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Why is Alzheimer’s disease hard to diagnose?

Gayatri Devi, MD
Neurology
Alzheimer's disease is hard to diagnose because our brains are unique to each of us, and each patient may have different symptoms that are hard to spot. Watch neurologist Gayatri Devi, MD, explain why diagnosing this condition can be very difficult. 
Doctors cannot diagnose Alzheimer's disease (AD) in living people from any single lab test, scan, or exam. They can only definitively identify the disease from brain-tissue samples after death.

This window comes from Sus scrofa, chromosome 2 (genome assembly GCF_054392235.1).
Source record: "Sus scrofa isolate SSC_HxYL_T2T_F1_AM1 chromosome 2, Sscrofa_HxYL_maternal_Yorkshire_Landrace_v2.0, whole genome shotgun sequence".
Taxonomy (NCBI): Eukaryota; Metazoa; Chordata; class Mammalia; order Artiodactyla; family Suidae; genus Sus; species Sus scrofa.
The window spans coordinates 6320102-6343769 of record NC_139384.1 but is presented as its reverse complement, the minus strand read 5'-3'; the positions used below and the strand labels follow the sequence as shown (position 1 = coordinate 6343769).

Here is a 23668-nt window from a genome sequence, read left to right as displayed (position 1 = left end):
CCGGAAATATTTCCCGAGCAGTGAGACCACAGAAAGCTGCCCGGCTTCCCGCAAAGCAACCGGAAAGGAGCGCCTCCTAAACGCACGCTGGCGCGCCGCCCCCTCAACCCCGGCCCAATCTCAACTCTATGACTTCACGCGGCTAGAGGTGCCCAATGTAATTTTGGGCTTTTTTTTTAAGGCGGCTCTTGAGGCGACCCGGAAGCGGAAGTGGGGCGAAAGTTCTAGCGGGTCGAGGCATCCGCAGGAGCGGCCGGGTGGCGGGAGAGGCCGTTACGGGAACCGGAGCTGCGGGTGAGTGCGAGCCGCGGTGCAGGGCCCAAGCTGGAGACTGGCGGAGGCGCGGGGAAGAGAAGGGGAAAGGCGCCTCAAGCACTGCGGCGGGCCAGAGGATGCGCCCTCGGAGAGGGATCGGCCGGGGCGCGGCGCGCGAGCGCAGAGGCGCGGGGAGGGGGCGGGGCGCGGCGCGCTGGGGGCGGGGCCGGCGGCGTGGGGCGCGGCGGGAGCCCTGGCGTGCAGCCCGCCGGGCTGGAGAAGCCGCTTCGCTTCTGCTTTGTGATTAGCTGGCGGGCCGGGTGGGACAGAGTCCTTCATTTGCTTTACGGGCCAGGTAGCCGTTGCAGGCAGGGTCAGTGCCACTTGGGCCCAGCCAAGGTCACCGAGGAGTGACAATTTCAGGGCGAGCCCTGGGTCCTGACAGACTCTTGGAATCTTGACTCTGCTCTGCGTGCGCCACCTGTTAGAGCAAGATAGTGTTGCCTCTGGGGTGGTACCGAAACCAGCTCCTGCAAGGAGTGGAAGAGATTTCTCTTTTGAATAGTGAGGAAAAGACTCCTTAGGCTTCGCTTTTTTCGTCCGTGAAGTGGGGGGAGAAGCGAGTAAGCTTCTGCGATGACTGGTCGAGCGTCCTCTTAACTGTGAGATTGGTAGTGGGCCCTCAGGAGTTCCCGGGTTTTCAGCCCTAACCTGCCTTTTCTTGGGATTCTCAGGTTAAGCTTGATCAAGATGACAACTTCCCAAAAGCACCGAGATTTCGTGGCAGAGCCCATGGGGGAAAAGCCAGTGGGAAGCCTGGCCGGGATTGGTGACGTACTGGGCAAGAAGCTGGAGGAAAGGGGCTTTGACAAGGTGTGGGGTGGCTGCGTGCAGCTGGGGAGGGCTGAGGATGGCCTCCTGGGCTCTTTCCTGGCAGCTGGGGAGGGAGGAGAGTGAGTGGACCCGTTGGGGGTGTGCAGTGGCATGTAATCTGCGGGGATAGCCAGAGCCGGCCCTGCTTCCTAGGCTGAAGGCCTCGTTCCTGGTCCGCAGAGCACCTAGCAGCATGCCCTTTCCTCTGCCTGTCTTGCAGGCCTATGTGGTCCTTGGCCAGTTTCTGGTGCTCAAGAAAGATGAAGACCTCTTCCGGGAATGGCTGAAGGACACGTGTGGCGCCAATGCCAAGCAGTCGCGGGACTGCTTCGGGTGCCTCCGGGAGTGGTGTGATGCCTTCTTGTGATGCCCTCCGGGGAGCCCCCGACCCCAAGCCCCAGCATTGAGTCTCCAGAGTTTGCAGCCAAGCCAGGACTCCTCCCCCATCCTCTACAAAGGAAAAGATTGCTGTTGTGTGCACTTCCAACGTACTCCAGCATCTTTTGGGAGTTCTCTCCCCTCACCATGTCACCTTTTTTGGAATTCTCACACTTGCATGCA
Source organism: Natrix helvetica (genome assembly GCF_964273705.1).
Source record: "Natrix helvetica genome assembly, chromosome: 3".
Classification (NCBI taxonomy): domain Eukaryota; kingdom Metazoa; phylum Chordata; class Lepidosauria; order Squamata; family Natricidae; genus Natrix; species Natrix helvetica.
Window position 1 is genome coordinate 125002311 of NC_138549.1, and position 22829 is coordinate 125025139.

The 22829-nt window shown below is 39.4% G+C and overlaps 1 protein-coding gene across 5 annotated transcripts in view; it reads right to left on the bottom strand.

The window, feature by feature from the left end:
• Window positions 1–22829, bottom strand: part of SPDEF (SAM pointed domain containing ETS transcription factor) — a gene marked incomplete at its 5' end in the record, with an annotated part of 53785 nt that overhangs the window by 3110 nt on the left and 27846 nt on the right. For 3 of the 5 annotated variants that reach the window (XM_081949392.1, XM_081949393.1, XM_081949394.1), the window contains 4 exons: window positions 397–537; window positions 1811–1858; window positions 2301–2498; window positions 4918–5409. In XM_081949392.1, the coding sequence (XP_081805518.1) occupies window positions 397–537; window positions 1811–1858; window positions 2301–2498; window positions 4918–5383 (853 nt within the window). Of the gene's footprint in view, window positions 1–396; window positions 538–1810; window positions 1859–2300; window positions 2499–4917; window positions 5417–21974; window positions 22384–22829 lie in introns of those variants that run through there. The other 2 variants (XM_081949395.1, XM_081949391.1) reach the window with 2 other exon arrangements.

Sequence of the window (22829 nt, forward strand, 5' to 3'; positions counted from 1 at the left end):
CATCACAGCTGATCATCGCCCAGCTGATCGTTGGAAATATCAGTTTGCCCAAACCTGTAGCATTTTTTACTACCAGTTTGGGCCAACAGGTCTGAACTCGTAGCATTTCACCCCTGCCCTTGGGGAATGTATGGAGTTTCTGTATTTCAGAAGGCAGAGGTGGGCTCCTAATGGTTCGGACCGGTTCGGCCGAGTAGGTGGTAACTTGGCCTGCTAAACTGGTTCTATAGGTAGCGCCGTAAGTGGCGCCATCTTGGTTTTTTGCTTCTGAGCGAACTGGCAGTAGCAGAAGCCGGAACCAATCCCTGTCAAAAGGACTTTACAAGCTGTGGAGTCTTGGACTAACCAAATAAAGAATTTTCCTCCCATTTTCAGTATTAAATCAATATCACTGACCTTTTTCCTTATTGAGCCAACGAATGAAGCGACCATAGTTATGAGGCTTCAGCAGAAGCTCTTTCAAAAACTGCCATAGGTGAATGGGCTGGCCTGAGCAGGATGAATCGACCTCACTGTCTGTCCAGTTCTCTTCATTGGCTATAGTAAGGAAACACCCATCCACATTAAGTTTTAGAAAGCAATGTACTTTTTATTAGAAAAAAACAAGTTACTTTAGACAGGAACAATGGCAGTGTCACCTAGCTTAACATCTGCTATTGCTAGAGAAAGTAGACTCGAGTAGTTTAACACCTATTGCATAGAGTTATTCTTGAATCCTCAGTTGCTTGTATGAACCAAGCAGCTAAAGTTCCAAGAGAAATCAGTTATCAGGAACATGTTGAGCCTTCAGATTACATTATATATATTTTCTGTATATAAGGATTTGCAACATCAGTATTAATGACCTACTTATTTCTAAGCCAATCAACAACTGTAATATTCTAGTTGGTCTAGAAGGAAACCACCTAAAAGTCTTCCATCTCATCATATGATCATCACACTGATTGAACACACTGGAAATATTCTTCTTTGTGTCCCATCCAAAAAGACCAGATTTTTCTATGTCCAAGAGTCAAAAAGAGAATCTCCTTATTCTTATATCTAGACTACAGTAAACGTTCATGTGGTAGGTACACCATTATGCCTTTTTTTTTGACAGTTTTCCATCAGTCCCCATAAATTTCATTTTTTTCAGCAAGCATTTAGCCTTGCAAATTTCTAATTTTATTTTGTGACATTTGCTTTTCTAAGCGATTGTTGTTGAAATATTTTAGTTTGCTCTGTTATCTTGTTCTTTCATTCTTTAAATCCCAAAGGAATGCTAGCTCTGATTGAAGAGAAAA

Instead, healthcare providers compile results from a variety of sources to reach a diagnosis. With current methods, healthcare providers can diagnose AD with 90% accuracy.

After completing all exams and tests, a healthcare provider will likely provide one of two diagnoses if evidence of the disease exists:
  • Probable AD indicates symptoms are probably due to AD and not some other disorder.
  • Possible AD indicates symptoms may be due to AD, but one or more other disorders may contribute to symptoms as well.

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Important: This content reflects information from various individuals and organizations and may offer alternative or opposing points of view. It should not be used for medical advice, diagnosis or treatment. As always, you should consult with your healthcare provider about your specific health needs.